New radiotherapy equipment is first of its kind in Scotland

New radiotherapy equipment is first of its kind in Scotland

Aberdeen Royal Infirmary is the first NHS hospital in Scotland to benefit from state-of-the-art radiotherapy equipment, thanks to more than £112,000 of funding from Friends of ANCHOR and the NHS Grampian Endowment Fund.

The cost of four ‘OmniBoards’ has been jointly funded by the two charities, to the tune of £56,183 from each charity. The specialist equipment is now in place at the local hospital, where experts say it will bring significant improvements to the delivery of radiotherapy.

The new apparatus, which is the only model of its kind available on the market, is an immobilisation system which allows radiographers to quickly and accurately position patients in order to deliver more targeted and effective radiotherapy treatment.

Radiotherapy Manager Nicola Redgwell applied for charitable funding for the OmniBoards. Nicola Redgwell oversees the delivery of radiotherapy treatment within the department, which treats around 115 patients a day, five days a week.

Nicola said: “The introduction of the OmniBoards will bring significant gains to the department, by greatly improving patient comfort and the efficiency with which treatment sessions can be carried out.

“The system looks a bit like a high-tech stretcher with different modular attachments, which can be manipulated to position patients in highly specific ways. The kit means that we can then reproduce that exact position for patients who require repeated treatments to a tumour site.

“The equipment allows this process to be vastly streamlined in comparison with its bulky and heavy predecessor, and it makes treatment more tolerable for individual patients who would previously be required to hold an awkward position throughout their treatment. The system can be quickly configured to allow for treatment of lung, head and neck, pelvic, breast and gynaecological tumours.”

Charity director at Friends of ANCHOR, Sarah-Jane Hogg added: “Advancements made in dosage technology have allowed increased levels of radiation to be targeted at a concentrated area, which means now more than ever the correct positioning of patients is vital. The OmniBoard is the only device of its kind and we are delighted to be playing a part in bringing it to ARI.

“Friends of ANCHOR has long been committed to equipping the radiotherapy department with the means to deliver more targeted therapies. One of the most notable investments has been our funding of over £13,000 for a film dosimetry system in 2017, to further advance the use of a relatively new radiotherapy technique called SABR.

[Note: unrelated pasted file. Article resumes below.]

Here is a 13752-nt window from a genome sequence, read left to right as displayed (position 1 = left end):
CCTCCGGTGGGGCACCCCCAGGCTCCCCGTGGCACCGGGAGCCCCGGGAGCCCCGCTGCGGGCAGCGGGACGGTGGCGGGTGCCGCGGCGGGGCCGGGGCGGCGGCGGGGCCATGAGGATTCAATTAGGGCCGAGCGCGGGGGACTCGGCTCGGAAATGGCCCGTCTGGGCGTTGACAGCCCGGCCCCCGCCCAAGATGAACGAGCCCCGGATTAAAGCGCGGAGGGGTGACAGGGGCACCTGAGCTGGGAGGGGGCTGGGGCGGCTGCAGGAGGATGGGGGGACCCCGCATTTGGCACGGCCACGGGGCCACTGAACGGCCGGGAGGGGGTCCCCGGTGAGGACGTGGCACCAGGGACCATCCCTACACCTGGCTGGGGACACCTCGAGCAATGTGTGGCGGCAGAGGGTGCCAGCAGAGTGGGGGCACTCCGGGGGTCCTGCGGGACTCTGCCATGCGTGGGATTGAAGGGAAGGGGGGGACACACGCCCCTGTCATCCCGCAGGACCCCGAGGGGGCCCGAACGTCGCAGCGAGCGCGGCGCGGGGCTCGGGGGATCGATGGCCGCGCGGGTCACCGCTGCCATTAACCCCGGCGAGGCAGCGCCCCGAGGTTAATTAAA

“Thanks to this joint investment with NHS Grampian Endowment Fund, the department is now the first in Scotland to be the proud home of this new equipment which will bring a significant boost to patients and clinical teams in the North-east.”

Sheena Lonchay, Operational Manager for NHS Grampian Endowment Fund, added: “We are proud to be working in partnership with Friends of ANCHOR to fund four OmniBoards which are specifically for patients undergoing radiotherapy treatment.

“As a charity we help to fund specialist pieces of equipment that enhance the services that NHS Grampian provides as everything the Endowment Fund supports must be for the benefit of patients as they’re at the heart of everything we do.”

As well as the benefits to the SABR technique, the new OmniBoard system, which will be in use later this month, will also benefit the future of procedure planning as it is compatible with Magnetic Resonance Imaging (MRI). MRI scanning has become increasingly useful in pre-treatment analysis to ensure the correct area is being targeted, but this level of compatibility had not been available with the previous apparatus.

Nicola Redgwell concluded: “The acquisition of the OmniBoard system is an important step in achieving the most precise radiotherapy treatments possible for the benefit of our patients.”

Since funding was granted by Friends of ANCHOR and NHS Grampian Endowment Fund at the end of March, all four systems have since been installed at ARI. Training is currently underway and the equipment will be in use later this month.